The different image formats are just various ways of representing the sequence of bits that make up a disc. As such, images don't have a file system because they're not concerned about files and directories, all they're concerned about is lots of 0s and 1s. Whatever image format you use, you'll get the exact same output once it's burnt/mounted/used in some other way.
As for what the filesystem is - (nearly)
all CDs use the ISO 9660 filesystem, with or without various extensions (Rock Ridge - allows long filenames and symlinks; Joliet - allows Unicode filenames). It is technically possibly to put any filesystem you like (e.g. ext2) onto a CD, but the resulting CD wouldn't be readable by any operating systems other than Linux, and I can't think of any reason you'd want to do this asides from curiousity. It's a safe bet that any CD you get hold of that you didn't write yourself has the ISO 9660 filesystem. If you really want to know what extensions are used, it may be stored in the CD-info (I don't know offhand, and can't check at work) which you can get at with the following code (thanks to TLDP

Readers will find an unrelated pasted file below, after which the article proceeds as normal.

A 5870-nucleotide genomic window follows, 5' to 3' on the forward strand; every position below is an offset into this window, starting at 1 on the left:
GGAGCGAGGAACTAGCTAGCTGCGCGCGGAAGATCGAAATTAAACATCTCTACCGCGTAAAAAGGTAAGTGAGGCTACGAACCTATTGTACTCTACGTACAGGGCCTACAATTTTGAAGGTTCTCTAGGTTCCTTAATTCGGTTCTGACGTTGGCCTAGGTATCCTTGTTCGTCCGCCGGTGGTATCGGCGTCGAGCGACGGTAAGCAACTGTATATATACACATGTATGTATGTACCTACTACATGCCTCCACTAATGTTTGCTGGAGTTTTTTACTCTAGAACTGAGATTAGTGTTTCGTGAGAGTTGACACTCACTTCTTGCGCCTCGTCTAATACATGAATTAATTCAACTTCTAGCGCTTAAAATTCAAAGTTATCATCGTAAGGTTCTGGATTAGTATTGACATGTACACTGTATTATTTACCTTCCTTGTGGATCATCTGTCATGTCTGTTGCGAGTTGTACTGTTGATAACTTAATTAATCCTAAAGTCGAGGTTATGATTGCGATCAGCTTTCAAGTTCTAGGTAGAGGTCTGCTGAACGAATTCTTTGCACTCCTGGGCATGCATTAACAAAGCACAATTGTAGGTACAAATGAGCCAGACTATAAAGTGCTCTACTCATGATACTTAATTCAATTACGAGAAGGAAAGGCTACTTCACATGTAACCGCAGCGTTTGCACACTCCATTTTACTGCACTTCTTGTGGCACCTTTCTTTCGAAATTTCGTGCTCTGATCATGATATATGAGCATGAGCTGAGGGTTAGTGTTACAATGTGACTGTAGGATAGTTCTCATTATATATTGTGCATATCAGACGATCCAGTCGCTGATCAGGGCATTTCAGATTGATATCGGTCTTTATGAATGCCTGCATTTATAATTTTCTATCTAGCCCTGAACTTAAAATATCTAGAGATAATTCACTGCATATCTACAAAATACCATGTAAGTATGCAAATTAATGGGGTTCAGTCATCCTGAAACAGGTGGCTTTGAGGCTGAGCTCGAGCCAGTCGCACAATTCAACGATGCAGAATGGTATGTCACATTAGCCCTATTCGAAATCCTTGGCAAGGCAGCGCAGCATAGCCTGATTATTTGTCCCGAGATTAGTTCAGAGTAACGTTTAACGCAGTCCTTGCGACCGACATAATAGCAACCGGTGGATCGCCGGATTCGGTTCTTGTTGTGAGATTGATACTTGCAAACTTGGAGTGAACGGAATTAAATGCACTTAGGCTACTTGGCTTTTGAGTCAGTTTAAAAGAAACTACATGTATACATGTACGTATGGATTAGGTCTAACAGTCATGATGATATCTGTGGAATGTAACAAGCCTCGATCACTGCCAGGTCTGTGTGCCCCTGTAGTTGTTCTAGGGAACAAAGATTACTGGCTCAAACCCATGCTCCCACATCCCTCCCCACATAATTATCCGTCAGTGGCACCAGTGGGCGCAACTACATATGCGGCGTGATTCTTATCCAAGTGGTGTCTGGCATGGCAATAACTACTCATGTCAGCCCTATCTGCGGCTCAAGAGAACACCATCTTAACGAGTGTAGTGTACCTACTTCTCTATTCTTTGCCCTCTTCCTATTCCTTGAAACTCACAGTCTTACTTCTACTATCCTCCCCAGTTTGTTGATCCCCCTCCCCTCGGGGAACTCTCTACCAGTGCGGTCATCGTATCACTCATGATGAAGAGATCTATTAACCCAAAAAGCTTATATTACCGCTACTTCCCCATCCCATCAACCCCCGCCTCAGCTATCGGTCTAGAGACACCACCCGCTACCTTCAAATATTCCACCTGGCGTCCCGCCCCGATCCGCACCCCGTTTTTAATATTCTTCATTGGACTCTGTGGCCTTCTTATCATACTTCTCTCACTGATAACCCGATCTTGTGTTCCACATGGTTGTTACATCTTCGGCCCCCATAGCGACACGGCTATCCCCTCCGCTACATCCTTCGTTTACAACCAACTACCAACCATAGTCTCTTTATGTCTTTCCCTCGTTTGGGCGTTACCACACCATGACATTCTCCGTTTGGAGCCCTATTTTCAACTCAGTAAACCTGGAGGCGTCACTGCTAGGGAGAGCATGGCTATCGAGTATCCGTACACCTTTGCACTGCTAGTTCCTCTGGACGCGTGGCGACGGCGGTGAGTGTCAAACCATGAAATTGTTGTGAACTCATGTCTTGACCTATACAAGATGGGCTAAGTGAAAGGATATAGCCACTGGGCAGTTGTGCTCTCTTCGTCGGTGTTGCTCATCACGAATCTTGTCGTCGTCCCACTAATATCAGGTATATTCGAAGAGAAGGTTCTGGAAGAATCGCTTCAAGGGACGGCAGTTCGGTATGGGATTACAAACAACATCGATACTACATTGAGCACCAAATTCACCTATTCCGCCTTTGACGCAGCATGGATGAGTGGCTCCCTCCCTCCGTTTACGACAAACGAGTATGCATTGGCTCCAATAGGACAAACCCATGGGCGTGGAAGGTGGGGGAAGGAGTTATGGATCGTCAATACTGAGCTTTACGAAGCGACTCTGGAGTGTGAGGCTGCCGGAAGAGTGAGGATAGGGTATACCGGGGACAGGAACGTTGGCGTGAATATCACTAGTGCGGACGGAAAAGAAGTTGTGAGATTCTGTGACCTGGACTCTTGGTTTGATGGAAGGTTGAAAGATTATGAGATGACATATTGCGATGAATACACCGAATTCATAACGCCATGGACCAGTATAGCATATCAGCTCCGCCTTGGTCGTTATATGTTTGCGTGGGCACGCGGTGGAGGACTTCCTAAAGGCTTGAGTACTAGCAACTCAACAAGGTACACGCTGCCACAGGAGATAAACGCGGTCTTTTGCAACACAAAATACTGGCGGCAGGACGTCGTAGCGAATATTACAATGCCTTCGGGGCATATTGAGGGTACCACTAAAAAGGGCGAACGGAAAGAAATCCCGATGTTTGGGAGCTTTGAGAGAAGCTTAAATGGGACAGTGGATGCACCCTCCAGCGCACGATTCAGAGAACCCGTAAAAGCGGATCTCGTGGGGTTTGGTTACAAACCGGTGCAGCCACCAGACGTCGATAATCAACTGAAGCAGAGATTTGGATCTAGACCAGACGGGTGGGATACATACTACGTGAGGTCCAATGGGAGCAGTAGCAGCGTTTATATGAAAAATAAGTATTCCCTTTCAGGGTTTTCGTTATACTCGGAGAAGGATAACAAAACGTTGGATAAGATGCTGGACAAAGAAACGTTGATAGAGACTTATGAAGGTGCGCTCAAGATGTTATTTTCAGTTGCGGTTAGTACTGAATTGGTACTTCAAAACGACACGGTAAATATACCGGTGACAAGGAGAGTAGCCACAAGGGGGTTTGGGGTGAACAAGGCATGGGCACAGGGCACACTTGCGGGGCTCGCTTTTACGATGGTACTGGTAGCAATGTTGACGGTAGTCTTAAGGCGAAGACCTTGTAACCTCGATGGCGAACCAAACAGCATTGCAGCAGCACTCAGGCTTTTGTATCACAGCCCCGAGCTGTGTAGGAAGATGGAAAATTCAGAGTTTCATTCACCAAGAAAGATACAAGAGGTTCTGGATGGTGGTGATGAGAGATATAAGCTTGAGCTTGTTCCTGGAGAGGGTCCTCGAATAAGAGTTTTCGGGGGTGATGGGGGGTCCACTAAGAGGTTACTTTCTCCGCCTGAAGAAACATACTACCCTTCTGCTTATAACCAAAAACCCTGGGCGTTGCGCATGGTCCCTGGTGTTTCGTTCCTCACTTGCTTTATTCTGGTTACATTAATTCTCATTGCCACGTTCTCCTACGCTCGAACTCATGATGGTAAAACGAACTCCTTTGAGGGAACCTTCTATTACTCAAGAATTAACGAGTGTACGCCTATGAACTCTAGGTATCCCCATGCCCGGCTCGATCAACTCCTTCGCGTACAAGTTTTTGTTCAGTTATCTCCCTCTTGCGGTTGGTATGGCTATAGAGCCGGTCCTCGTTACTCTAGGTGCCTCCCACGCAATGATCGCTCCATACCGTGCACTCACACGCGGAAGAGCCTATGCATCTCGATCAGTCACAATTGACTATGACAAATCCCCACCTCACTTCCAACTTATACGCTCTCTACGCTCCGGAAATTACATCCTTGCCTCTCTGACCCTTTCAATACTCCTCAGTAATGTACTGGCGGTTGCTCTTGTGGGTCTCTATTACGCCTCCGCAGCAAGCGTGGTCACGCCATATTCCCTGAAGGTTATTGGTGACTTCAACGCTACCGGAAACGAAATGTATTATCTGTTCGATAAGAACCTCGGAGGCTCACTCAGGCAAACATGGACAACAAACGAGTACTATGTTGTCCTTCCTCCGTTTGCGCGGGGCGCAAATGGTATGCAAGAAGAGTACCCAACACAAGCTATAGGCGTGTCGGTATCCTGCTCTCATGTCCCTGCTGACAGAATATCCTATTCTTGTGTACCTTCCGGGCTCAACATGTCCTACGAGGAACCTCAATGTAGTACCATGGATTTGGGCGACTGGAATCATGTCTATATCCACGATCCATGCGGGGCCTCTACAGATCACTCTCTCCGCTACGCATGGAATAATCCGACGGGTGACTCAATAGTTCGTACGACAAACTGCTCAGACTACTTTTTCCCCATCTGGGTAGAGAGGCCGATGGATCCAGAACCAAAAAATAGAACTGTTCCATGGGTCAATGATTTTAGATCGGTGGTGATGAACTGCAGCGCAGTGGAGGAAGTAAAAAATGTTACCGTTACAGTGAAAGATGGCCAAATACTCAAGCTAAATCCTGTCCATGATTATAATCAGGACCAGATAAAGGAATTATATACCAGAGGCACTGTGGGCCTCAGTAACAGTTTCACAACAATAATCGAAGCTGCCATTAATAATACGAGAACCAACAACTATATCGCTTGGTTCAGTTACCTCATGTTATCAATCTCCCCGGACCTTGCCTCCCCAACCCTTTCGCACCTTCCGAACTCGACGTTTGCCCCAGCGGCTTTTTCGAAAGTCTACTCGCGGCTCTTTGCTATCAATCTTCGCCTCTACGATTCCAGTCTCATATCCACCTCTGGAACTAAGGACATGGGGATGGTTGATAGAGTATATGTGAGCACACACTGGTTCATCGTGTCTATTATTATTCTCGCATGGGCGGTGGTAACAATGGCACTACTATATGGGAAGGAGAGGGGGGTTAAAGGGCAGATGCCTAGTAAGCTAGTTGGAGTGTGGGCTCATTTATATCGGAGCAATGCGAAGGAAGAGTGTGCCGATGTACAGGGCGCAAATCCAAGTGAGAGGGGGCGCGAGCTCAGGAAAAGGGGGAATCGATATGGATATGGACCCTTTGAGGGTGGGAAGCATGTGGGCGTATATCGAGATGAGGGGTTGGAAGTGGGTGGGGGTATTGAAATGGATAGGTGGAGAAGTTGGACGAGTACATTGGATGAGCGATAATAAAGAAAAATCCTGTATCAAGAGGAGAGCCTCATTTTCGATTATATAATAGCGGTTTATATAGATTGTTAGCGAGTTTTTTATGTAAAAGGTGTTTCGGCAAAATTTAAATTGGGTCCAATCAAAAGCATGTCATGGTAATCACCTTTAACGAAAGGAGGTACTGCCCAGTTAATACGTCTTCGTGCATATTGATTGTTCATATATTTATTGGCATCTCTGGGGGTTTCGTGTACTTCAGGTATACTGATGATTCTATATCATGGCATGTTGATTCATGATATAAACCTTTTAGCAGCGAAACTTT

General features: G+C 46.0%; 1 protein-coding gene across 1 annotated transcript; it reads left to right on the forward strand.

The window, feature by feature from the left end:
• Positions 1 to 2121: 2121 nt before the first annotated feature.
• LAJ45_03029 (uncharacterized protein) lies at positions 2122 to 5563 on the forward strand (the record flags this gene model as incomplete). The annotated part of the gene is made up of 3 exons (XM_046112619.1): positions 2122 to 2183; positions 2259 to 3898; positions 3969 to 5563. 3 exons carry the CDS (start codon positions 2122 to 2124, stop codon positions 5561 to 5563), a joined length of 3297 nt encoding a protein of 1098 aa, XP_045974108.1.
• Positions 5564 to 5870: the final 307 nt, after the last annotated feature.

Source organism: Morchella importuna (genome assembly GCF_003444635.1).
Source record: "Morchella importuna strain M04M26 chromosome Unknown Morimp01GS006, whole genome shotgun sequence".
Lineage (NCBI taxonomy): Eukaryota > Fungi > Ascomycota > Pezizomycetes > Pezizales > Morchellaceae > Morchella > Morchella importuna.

for i in 32768,7 32776,32 32808,32 32958,128 33086,128 33214,128 \
33342,128 33470,32 33581,16 33598,16 33615,16 33632,16
set -- $i
echo "*`dd if=$RD bs=1 skip=$OFFSET count=$LENGTH 2> /dev/null`#"